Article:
Your man, my man
in Defence, Rucking & Mauling, Rugby drills
Use this simple defence activity to help defenders work in pairs, while giving one defender more responsibility than the other. MORE
EXPERT SESSIONS AND ADVICE FROM QUALIFIED AND EXPERIENCED GRASSROOTS RUGBY COACHES
How far should you go in developing better evasion skills by setting up footwork exercises without defenders? Is it better to let them play and discover?
Some of the science behind skill acquisition is head-spinning. With all the talk of affordances, ecological dynamics and perception-action coupling, sometimes we want a simple answer on what works and what doesn’t.
In this context, with evasive skills, I will think mainly about avoiding contact for the ball carrier. They can use side steps, swerves, changes of pace, spins or just simply changes of angle. Their choice of technique depends on their strengths and the defensive situation they face.
Our challenge is to give players evasive tools and continue to sharpen these tools. Sharpening the tools allows the players to choose the right tool for the right moment. In some cases, there’s more than one tool which might work.
There is a spectrum of thoughts on how you then sharpen evasive skills. At one end of the scale, you will have expert coaches who will start with the mechanics of each movement pattern, building up the pace before putting these techniques into game-related scenarios.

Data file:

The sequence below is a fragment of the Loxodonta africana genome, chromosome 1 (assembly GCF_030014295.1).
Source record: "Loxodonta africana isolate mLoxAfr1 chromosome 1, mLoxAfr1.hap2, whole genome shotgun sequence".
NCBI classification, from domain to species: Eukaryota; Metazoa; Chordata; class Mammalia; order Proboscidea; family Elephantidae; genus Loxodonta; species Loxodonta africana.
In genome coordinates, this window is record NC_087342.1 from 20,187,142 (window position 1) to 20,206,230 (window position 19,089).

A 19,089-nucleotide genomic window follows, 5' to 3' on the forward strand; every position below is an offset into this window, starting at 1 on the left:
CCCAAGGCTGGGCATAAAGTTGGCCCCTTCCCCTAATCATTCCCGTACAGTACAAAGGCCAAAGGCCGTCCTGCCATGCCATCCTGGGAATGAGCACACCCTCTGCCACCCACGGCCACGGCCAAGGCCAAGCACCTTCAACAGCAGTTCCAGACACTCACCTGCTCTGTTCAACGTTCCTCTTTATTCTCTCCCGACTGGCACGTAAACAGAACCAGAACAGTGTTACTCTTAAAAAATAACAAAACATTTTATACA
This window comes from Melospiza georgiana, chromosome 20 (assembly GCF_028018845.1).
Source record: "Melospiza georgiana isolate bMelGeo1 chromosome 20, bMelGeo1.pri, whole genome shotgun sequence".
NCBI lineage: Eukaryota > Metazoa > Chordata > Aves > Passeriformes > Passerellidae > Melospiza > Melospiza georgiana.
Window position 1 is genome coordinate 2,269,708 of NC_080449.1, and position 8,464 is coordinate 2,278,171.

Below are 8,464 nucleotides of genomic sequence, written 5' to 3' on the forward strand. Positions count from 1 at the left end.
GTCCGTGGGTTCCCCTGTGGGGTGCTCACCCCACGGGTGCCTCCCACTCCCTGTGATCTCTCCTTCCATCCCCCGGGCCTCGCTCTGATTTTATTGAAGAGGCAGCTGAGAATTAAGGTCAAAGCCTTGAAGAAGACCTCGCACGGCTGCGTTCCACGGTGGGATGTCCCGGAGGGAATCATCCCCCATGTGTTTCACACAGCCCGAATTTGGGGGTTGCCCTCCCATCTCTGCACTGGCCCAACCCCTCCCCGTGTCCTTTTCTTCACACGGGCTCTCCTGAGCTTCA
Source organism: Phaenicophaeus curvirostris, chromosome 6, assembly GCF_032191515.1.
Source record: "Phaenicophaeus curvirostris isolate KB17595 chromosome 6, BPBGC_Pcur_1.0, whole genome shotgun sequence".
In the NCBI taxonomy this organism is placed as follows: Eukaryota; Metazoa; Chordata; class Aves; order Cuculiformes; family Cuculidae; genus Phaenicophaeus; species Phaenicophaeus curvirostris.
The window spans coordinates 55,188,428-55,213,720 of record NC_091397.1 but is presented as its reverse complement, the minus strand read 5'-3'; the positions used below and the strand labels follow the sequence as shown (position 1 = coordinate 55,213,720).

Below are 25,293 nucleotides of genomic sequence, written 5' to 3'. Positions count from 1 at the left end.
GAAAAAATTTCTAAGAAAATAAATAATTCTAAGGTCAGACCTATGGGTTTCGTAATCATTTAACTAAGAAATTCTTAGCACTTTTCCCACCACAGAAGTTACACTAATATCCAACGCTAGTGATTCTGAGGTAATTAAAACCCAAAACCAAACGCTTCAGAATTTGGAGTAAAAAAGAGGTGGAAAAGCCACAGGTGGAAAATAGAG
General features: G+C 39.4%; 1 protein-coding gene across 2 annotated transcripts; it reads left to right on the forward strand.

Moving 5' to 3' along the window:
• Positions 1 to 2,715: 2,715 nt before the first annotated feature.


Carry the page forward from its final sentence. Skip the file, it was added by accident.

This approach may involve ladder work, dodging through poles or racing through tackle tube slaloms. The players will have plenty of chances to try out the movements. Then they can put them into practice against defenders in the next stage.
At the other end of the spectrum, the process will start against a defender who will move. Through the constraints of the exercise or the game, the players will explore and discover ways to beat the defender. The coach may suggest ideas, ask questions on what went well or get players to watch teammates.
Most of us will probably use a combination of both, either drills, then game or game, then drills, then the game.
In my experience of talking to top skills coaches across many sports, there is consensus that players need to experience the technique in a dynamic environment. That will embed the learning.
But how do you start the process or develop that process? Well, the debate rages on. I think you won’t be doing your players a disservice if you choose either. So, why not try the exercise and then game-related Your man, my man. Your players will have plenty of opportunities to try their techniques and then put them to good use.